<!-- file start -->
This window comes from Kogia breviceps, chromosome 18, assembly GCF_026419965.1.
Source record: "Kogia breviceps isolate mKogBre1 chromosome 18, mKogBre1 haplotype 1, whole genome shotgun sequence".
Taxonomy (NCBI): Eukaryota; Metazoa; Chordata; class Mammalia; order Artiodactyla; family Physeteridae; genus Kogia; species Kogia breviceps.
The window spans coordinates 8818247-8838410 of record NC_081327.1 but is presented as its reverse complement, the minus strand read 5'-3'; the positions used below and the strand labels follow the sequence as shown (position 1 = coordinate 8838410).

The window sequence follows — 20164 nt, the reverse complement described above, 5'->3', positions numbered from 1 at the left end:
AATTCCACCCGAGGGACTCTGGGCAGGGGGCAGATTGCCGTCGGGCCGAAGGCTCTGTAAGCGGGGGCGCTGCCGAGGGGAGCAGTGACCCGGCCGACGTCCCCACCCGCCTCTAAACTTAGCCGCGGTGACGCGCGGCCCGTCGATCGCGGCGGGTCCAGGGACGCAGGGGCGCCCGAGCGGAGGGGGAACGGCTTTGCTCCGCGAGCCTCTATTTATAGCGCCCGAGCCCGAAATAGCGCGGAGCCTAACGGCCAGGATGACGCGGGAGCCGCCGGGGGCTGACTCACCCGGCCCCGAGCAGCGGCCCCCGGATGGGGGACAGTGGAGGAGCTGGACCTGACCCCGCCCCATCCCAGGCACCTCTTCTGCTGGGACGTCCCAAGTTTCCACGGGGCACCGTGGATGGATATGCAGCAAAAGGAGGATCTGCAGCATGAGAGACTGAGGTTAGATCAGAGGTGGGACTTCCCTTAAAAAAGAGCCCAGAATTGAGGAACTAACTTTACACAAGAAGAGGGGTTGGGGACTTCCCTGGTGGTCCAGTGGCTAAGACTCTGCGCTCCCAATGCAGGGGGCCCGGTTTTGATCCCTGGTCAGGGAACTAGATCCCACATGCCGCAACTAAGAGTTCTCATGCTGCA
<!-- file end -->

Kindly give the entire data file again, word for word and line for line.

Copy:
This window comes from Kogia breviceps, chromosome 18, assembly GCF_026419965.1.
Source record: "Kogia breviceps isolate mKogBre1 chromosome 18, mKogBre1 haplotype 1, whole genome shotgun sequence".
Taxonomy (NCBI): Eukaryota; Metazoa; Chordata; class Mammalia; order Artiodactyla; family Physeteridae; genus Kogia; species Kogia breviceps.
The window spans coordinates 8818247-8838410 of record NC_081327.1 but is presented as its reverse complement, the minus strand read 5'-3'; the positions used below and the strand labels follow the sequence as shown (position 1 = coordinate 8838410).

The window sequence follows — 20164 nt, the reverse complement described above, 5'->3', positions numbered from 1 at the left end:
AATTCCACCCGAGGGACTCTGGGCAGGGGGCAGATTGCCGTCGGGCCGAAGGCTCTGTAAGCGGGGGCGCTGCCGAGGGGAGCAGTGACCCGGCCGACGTCCCCACCCGCCTCTAAACTTAGCCGCGGTGACGCGCGGCCCGTCGATCGCGGCGGGTCCAGGGACGCAGGGGCGCCCGAGCGGAGGGGGAACGGCTTTGCTCCGCGAGCCTCTATTTATAGCGCCCGAGCCCGAAATAGCGCGGAGCCTAACGGCCAGGATGACGCGGGAGCCGCCGGGGGCTGACTCACCCGGCCCCGAGCAGCGGCCCCCGGATGGGGGACAGTGGAGGAGCTGGACCTGACCCCGCCCCATCCCAGGCACCTCTTCTGCTGGGACGTCCCAAGTTTCCACGGGGCACCGTGGATGGATATGCAGCAAAAGGAGGATCTGCAGCATGAGAGACTGAGGTTAGATCAGAGGTGGGACTTCCCTTAAAAAAGAGCCCAGAATTGAGGAACTAACTTTACACAAGAAGAGGGGTTGGGGACTTCCCTGGTGGTCCAGTGGCTAAGACTCTGCGCTCCCAATGCAGGGGGCCCGGTTTTGATCCCTGGTCAGGGAACTAGATCCCACATGCCGCAACTAAGAGTTCTCATGCTGCA